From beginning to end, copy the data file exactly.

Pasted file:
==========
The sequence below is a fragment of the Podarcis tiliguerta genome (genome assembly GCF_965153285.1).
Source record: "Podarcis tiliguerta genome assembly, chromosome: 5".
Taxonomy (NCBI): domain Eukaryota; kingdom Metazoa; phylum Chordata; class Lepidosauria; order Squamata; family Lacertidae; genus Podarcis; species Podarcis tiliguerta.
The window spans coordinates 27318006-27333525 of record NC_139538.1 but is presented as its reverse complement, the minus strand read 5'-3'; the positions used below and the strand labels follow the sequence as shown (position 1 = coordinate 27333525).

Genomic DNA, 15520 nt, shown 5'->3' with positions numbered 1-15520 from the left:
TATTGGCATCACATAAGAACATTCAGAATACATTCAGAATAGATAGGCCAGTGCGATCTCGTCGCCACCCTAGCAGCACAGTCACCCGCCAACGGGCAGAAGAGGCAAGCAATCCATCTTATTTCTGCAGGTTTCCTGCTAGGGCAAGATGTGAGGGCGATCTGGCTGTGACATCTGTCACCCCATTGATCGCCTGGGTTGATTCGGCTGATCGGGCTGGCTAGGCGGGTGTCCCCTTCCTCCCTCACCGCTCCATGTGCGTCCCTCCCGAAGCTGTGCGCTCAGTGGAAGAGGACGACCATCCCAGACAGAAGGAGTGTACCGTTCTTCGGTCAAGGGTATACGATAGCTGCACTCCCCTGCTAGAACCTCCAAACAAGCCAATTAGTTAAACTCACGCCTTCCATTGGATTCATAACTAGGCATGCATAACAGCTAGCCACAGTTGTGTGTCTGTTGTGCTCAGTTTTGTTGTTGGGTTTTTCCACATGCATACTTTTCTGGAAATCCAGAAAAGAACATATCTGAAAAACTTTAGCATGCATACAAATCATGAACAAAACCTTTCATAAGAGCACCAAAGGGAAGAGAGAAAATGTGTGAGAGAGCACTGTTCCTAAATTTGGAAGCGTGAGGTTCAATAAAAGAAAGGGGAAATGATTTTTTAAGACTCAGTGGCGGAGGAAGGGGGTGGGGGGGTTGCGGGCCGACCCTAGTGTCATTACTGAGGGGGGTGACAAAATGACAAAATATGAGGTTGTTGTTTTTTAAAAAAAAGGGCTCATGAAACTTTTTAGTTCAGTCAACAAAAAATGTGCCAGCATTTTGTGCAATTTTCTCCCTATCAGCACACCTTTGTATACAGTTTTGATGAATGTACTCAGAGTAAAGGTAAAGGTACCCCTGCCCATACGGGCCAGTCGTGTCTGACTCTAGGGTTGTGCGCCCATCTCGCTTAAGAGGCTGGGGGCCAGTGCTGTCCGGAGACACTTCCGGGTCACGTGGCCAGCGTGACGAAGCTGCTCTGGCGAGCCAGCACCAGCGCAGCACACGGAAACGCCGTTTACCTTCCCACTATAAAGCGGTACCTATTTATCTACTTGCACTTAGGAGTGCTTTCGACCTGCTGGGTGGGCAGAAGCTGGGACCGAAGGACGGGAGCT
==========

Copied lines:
The sequence below is a fragment of the Podarcis tiliguerta genome (genome assembly GCF_965153285.1).
Source record: "Podarcis tiliguerta genome assembly, chromosome: 5".
Taxonomy (NCBI): domain Eukaryota; kingdom Metazoa; phylum Chordata; class Lepidosauria; order Squamata; family Lacertidae; genus Podarcis; species Podarcis tiliguerta.
The window spans coordinates 27318006-27333525 of record NC_139538.1 but is presented as its reverse complement, the minus strand read 5'-3'; the positions used below and the strand labels follow the sequence as shown (position 1 = coordinate 27333525).

Genomic DNA, 15520 nt, shown 5'->3' with positions numbered 1-15520 from the left:
TATTGGCATCACATAAGAACATTCAGAATACATTCAGAATAGATAGGCCAGTGCGATCTCGTCGCCACCCTAGCAGCACAGTCACCCGCCAACGGGCAGAAGAGGCAAGCAATCCATCTTATTTCTGCAGGTTTCCTGCTAGGGCAAGATGTGAGGGCGATCTGGCTGTGACATCTGTCACCCCATTGATCGCCTGGGTTGATTCGGCTGATCGGGCTGGCTAGGCGGGTGTCCCCTTCCTCCCTCACCGCTCCATGTGCGTCCCTCCCGAAGCTGTGCGCTCAGTGGAAGAGGACGACCATCCCAGACAGAAGGAGTGTACCGTTCTTCGGTCAAGGGTATACGATAGCTGCACTCCCCTGCTAGAACCTCCAAACAAGCCAATTAGTTAAACTCACGCCTTCCATTGGATTCATAACTAGGCATGCATAACAGCTAGCCACAGTTGTGTGTCTGTTGTGCTCAGTTTTGTTGTTGGGTTTTTCCACATGCATACTTTTCTGGAAATCCAGAAAAGAACATATCTGAAAAACTTTAGCATGCATACAAATCATGAACAAAACCTTTCATAAGAGCACCAAAGGGAAGAGAGAAAATGTGTGAGAGAGCACTGTTCCTAAATTTGGAAGCGTGAGGTTCAATAAAAGAAAGGGGAAATGATTTTTTAAGACTCAGTGGCGGAGGAAGGGGGTGGGGGGGTTGCGGGCCGACCCTAGTGTCATTACTGAGGGGGGTGACAAAATGACAAAATATGAGGTTGTTGTTTTTTAAAAAAAAGGGCTCATGAAACTTTTTAGTTCAGTCAACAAAAAATGTGCCAGCATTTTGTGCAATTTTCTCCCTATCAGCACACCTTTGTATACAGTTTTGATGAATGTACTCAGAGTAAAGGTAAAGGTACCCCTGCCCATACGGGCCAGTCGTGTCTGACTCTAGGGTTGTGCGCCCATCTCGCTTAAGAGGCTGGGGGCCAGTGCTGTCCGGAGACACTTCCGGGTCACGTGGCCAGCGTGACGAAGCTGCTCTGGCGAGCCAGCACCAGCGCAGCACACGGAAACGCCGTTTACCTTCCCACTATAAAGCGGTACCTATTTATCTACTTGCACTTAGGAGTGCTTTCGACCTGCTGGGTGGGCAGAAGCTGGGACCGAAGGACGGGAGCT